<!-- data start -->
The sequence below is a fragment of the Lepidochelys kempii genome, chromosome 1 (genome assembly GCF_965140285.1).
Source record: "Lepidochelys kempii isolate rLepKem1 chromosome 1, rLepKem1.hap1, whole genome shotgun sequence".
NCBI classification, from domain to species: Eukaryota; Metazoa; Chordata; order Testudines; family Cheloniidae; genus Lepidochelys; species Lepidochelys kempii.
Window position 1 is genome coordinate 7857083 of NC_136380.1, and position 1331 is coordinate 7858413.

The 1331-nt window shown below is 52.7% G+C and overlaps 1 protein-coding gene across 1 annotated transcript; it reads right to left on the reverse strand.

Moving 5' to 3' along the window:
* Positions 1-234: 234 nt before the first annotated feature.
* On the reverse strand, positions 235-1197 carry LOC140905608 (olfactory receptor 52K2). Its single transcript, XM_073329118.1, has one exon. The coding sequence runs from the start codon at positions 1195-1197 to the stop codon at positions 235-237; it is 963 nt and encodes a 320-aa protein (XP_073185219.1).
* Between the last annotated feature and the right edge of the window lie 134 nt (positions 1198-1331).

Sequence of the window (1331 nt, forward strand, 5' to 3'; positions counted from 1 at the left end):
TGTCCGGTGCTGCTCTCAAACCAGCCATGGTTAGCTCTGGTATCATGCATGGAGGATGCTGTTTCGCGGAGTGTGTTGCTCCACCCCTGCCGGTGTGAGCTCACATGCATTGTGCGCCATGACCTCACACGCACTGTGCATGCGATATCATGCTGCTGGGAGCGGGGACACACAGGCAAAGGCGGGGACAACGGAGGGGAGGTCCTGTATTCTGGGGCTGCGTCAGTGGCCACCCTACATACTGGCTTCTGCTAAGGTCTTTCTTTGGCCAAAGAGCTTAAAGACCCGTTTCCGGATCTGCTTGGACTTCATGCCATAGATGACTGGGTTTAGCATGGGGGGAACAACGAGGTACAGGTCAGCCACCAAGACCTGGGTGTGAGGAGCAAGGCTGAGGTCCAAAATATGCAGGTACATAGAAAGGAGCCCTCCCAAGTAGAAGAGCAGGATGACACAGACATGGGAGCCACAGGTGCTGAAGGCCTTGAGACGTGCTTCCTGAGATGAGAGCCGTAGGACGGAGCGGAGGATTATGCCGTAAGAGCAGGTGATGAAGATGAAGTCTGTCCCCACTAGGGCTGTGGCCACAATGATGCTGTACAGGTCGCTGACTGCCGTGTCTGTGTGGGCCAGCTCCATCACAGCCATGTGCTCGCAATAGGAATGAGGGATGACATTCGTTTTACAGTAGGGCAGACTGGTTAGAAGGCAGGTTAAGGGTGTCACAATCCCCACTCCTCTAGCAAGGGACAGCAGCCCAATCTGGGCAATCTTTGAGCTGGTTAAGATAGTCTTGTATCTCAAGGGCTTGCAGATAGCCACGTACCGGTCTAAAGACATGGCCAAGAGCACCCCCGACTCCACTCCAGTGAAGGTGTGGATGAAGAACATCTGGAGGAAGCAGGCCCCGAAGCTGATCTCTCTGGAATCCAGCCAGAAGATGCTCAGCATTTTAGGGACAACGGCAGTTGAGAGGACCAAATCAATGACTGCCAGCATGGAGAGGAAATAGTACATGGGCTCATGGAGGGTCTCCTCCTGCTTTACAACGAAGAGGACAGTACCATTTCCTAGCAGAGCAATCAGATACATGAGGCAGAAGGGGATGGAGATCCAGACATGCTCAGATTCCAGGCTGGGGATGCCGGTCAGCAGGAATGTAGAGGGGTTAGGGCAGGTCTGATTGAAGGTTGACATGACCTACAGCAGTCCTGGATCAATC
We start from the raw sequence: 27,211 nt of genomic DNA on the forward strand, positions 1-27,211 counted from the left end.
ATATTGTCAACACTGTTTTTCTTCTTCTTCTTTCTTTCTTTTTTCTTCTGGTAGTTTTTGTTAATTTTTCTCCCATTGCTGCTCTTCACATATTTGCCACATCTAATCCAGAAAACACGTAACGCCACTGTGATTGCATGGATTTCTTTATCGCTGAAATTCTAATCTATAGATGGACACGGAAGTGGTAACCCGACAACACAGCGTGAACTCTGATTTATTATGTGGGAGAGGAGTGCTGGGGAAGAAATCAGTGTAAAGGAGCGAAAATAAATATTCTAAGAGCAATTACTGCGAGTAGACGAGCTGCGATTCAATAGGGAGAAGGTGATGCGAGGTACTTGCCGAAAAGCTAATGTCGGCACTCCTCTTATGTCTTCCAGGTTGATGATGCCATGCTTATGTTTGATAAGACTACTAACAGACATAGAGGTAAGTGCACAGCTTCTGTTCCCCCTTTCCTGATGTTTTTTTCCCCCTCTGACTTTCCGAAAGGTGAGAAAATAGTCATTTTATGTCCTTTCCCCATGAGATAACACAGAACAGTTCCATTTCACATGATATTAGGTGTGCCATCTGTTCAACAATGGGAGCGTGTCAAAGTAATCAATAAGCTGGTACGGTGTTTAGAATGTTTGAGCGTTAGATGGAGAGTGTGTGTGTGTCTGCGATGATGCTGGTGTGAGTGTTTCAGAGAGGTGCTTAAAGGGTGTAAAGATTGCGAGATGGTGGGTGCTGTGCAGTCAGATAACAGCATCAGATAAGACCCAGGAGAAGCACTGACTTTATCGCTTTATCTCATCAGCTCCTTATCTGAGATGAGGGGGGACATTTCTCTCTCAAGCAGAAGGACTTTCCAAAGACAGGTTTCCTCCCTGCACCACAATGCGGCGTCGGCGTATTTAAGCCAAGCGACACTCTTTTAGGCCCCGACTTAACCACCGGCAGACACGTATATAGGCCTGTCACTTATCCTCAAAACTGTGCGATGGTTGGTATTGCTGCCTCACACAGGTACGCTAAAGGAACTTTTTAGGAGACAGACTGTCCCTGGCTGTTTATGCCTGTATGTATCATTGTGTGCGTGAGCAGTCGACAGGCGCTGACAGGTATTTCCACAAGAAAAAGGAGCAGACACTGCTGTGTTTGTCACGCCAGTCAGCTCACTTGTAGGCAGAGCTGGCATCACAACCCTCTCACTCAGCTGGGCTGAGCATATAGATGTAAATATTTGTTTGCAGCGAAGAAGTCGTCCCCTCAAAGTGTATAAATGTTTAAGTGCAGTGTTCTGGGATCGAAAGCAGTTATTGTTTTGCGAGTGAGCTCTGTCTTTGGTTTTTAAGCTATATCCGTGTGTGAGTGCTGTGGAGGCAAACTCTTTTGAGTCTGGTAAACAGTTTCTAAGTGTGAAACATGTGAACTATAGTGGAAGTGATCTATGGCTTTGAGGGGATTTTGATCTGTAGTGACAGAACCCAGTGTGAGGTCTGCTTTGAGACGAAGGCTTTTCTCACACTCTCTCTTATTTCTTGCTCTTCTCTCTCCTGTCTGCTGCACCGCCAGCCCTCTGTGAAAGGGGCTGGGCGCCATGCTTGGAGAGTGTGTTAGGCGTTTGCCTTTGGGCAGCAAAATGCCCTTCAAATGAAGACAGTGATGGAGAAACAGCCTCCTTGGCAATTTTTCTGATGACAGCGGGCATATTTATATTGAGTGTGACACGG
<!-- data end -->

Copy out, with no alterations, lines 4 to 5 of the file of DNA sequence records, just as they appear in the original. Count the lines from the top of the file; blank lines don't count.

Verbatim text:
Window position 1 is genome coordinate 7857083 of NC_136380.1, and position 1331 is coordinate 7858413.

The 1331-nt window shown below is 52.7% G+C and overlaps 1 protein-coding gene across 1 annotated transcript; it reads right to left on the reverse strand.